Staley used several lenses for his project, including the 12-60mm F2.8-4.0 ASPH LEICA DG VARIO-ELMARIT, LUMIX G NS043 42.5mm F1.2 ASPH LEICA DG NOCTICRON, and H-X09 9mm F1.7 ASPH LEICA DG SUMMILUX. His workhorse lens was the new LEICA DG VARIO-ELMAR 100-400mm/F4.0-6.3 II ASPH, ideal for capturing wildlife. “That lens is amazing,” he said. “It's a stabilized lens and I can shoot handheld at an effective 800mm focal length (35mm equivalent). With a stabilized lens, and in-body stabilization of the G9II, I can shoot with long lenses and get a very stable image, even at slow shutter speeds. I've been shooting streams and water moving handheld with a very slow shutter and getting sharp, amazing results.”
One feature Staley loved was the G9II’s Handheld High-Res photos. Using the B.I.S. (Body Image Stabilization), Handheld High-Res mode captures eight consecutive images by shifting the sensor, and then merges the images into one large image file. “I've been capturing highly detailed 100-megapixel shots handheld, so with the stabilized lenses and the in-body stabilization of the G9II, you can shoot with long lenses while still capturing a very stable image.”
Like the S5II and S5IIX, the G9II incorporates the Real Time LUT function, which allows you to apply a LUT (lookup table) to your footage in-camera. Instead of uploading his own LUTs, Staley made better use of the new LEICA Monochrome photo style. Designated under L² Technology with LEICA, LEICA Monochrome features a deep black-and-white contrast with highlights that are brighter than L. Monochrome D photo style. “I think I'm kind of addicted to LEICA Monochrome, just the contrast and the tonality,” explained Staley. “It makes it really pleasing to look at in the viewfinder and I'm shooting RAW, but I'm also capturing JPEGs and they look amazing to me. Usually, I've always wanted to take the RAW files and edit them myself, but I am so happy with this LEICA Monochrome Color profile. The JPEGs that this camera produces might just change my workflow. I really love it.”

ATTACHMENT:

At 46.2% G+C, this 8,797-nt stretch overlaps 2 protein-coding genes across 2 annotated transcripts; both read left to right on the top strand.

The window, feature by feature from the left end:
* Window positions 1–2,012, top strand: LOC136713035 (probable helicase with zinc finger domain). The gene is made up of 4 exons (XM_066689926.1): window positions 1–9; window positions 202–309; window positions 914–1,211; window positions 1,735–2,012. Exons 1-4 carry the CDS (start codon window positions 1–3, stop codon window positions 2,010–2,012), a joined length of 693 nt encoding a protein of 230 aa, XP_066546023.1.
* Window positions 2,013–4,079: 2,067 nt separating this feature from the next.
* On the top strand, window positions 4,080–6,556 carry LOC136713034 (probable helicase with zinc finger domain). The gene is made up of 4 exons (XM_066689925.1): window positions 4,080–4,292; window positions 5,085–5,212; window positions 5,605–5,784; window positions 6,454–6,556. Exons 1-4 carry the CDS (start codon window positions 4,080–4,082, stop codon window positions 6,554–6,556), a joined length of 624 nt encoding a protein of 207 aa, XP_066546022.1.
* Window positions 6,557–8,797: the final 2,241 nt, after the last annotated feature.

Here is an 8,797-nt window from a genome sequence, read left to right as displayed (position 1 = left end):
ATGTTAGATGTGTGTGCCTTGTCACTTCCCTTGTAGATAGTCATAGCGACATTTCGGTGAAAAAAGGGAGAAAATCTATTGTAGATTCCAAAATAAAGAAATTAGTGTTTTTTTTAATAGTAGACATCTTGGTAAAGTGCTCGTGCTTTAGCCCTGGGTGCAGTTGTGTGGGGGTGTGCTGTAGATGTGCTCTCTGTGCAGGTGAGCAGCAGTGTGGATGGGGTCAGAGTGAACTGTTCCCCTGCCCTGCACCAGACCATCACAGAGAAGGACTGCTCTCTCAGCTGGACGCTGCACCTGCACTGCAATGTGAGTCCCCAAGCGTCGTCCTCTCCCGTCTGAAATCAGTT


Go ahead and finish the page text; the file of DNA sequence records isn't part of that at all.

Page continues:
Staley believes the G9II would be an outstanding camera for a wide range of photography genres. “The powerful specs and compact size of the body and lenses would make it ideal for wedding and adventure shooters, for sports and definitely for wildlife photography with the new animal detect autofocus,” he explained. “Having been to both the Peruvian Amazon and several countries in Africa, I believe the G9II is an ideal wildlife camera for a challenging location where every ounce matters and you can't skimp on the capability of the camera.”
Born and raised in Alaska without electricity or running water, Ben Staley's early life was far from modern comforts. He found solace in books and developed a fascination for movies, despite rarely going to the cinema.
Today, Staley is a director, cinematographer, and photographer, dedicated to storytelling. His work includes independent films, music videos, commercials, documentaries, and TV shows for major platforms like Netflix, Discovery Channel, and National Geographic. From his Alaskan origins to capturing global audiences, Ben Staley's journey blends personal roots with professional achievements, highlighting the power of storytelling in various forms of media.